One has to take into account the fact that parapsychology (and its implications) goes against the paradigm of scientific materialism, and so for this primary reason it is going to be rejected by many, those who hold dear to a worldview that is dependent on scientific materialism being valid. It is for this reason, rather than parapsychology is "new" and the rest of it, that it is rejected in such irrational ways. Remember that parapsychology in the West, as a scientific discipline, dates back to the 1880s. It isn't that new in other words. And psi will still be rejected by the mainstream a hundred years from now so long as the psychological and cultural need for scientific materialism and reductionism persists.

So parapsychology is not just another branch of science or knowledge on the "cutting edge", that needs mere time and more evidential data to be accepted. It is not like that, the cultural/psychological/ideological barriers to psi remain very strong.

Also given what goes on in the scientific world especially, where scientific reductionism and materialism rule supreme and brook very little if any dissent (one sees this especially in medicine or what passes for it), the opposition to psi (because of its implications) will remain staunch and pervasive. Psi is a great taboo (one of the biggest) in our culture because of the nature of our culture (materialistic, reductionist, competitive, hierarchical power structures etc) and psi cuts through all that, showing it up as false and ruinous.

So the resistance to psi is very strong in our culture as a whole, and it is important to recognise the resistance to the taboo of psi is largely subconscious. It is deep-rooted and so people often respond in the most irrational ways to the very mention of subjects like telepathy - the implications are too threatening and disturbing to a materialist worldview that is pervasive. This is why one cannot reason with most opponents of parapsychology, because reason has nothing to do with their worldview, scientific materialism is held to with emotional and ideological hooks, and people are not going to give up on it so easily, if at all. Remember that people are their beliefs, our beliefs are our very identities. So giving up on a belief is akin to losing one's identity, it is a very real kind of dying - and people will do anything to avoid that. This is why cognitive dissonance is so pervasive and why it works the way it does - we are our beliefs. This is of course why the responses to very real and significant evidential psi data is so often irrational and even simply nonsensical, and anything but scientific.

Dean Radin said...

What Lawrence says is exactly right.

I meant that psi was a new idea from the perspective of contemporary scientific thought. E.g., what we now call quantum nonlocality is not a new idea from the perspective of first person mystical experience. But from a scientific viewpoint it is radically new.

So with psi we're dealing with a double whammy. Most people are allergic to new ideas in any form, so that is one source of hot reaction. But with psi we're also colliding with basic beliefs about the structure of reality, and who and what we are. Smash these two explosive ideas together and no wonder we see emotional explosions.

Apropos, Charley Tart's new book The End of Materialism covers this topic in detail. I'll say more about Charley's book in a separate post.

Sandy said...

“Charley Tart's new book The End of Materialism covers this topic in detail.”

I’m really looking forward to reading Dr Tart’s book. I’m hoping it will help me solve my own issues regarding these topics. I have a lot of sympathy for the skeptical disbelievers. I know what they practice is bad science, and I want to be a good scientist, but that doesn’t make acceptance of psi any easier.

The idea that someone can be spiritual and scientific seems so unlikely.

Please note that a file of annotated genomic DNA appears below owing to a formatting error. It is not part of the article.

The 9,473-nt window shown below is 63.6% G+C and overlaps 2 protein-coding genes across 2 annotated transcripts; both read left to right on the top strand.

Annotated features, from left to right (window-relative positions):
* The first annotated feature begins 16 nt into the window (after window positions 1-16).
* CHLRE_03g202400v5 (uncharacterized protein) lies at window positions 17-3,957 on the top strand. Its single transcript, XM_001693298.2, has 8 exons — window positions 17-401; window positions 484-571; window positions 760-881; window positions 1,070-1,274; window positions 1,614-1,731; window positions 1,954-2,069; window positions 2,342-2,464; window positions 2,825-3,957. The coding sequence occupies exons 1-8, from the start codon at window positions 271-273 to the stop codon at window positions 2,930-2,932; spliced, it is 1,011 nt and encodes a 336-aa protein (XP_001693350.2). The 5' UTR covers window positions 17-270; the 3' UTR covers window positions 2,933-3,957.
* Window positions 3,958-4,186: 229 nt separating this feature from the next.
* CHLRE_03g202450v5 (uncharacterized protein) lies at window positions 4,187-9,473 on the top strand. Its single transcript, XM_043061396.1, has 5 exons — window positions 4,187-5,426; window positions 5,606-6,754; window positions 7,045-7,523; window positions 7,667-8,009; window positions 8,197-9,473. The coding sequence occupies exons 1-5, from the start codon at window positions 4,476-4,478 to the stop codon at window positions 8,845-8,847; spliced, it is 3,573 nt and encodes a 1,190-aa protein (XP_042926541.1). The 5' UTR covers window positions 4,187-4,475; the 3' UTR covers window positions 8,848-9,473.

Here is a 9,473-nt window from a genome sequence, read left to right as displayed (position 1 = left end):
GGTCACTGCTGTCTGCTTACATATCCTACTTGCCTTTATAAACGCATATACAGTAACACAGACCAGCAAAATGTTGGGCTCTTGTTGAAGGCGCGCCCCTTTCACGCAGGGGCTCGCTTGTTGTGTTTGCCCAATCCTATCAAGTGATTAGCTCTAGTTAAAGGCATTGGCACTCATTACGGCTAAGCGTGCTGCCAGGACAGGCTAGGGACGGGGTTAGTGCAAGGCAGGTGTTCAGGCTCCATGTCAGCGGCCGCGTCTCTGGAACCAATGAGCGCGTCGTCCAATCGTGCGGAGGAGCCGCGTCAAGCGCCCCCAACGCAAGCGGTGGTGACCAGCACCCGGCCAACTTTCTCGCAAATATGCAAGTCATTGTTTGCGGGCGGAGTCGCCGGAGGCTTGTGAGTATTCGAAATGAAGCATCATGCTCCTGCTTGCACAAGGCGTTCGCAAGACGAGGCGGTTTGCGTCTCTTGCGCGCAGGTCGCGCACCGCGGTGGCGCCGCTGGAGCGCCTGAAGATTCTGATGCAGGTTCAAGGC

Keep in mind that statement just came from a scientist who has had a number of anomalous experiences. If I’m having difficulties, no wonder other scientists have problems with this stuff.

Tor said...

Dean Radin said:

Apropos, Charley Tart's new book The End of Materialism covers this topic in detail. I'll say more about Charley's book in a separate post.

It is out now? I was waiting for this one. I hope it's the kind of book I can recommend to non-physical scientists, or laymen, as an explanation to what our physical world view is today. It's easier to give them a book than to give them an one hour personal lecture. And then they can also read it at their own pace, reducing the mental pain some feel when confronted with this.

Tor

Dean Radin said...

> It is out now?

It is indeed. I just finished reading it. Charley has had as much first-hand experience as anyone alive in grokking the tensions between science and spirituality. I resonate with much of what he says.

It's written like a textbook that one might find in a transpersonal psychology program, and it would be suitable for scientists or non-scientists.

Patrick said...

typical obnoxious know-it-all comments after the article -- all from ill-informed dogmatists who slow down scientific progress in the name of "reason"...

Bharat said...

On materialism:

I haven't read Dr Tart's new book but I have come to a conclusion quite recently regarding scientific materialism: It doesn't exist. If its own proponents cannot tell us what 'matter' is, the burden is hardly on me to accept it or try and argue against it. At the moment, the nature of matter is as coherent as the nature of Santa Claus. Granted, one day matter might be completely understood, but then again one day so might Santa Claus or meme "theory". Until then, there is no reason to take one more seriously than the others.

See 'The Self and its Brain' by Sirs Karl Popper and John Eccles (a philosopher and a Nobel-orize winning neuroscientist, respectively) and 'The Matter Myth' by Paul Davies and John Gribbin (physicists).

Ross said...

Anyone interested in the relationship between physics and consciousness might like to take a look at Vernon Woolf's work - www.holodynamics.com. This won't cut any ice with career sceptics, but then, by definition, what does? Maybe it will help if they think of it as a warm, cuddly, tentative hypothesis and not a vicious threat to all they hold dear.

Ross said...

Anyone interested in the relationship between physics and consciousness might like to take a look at Vernon Woolf's work - www.holodynamics.com. This won't cut any ice with career sceptics, but then, by definition, what does? Maybe if will help if they think of it as a warm, cuddly, tentative hypothesis and not a vicious threat to all they hold dear.

David Bailey said...

Bharat wrote, "I haven't read Dr Tart's new book but I have come to a conclusion quite recently regarding scientific materialism: It doesn't exist."

I think a better term for their belief, would be "mechanistic". They believe that consciousness must be produced by a mechanism - rather like a computer program - and thus cannot be fundamental.

I do agree that as you dissect scientific materialism it does rather fall to bits!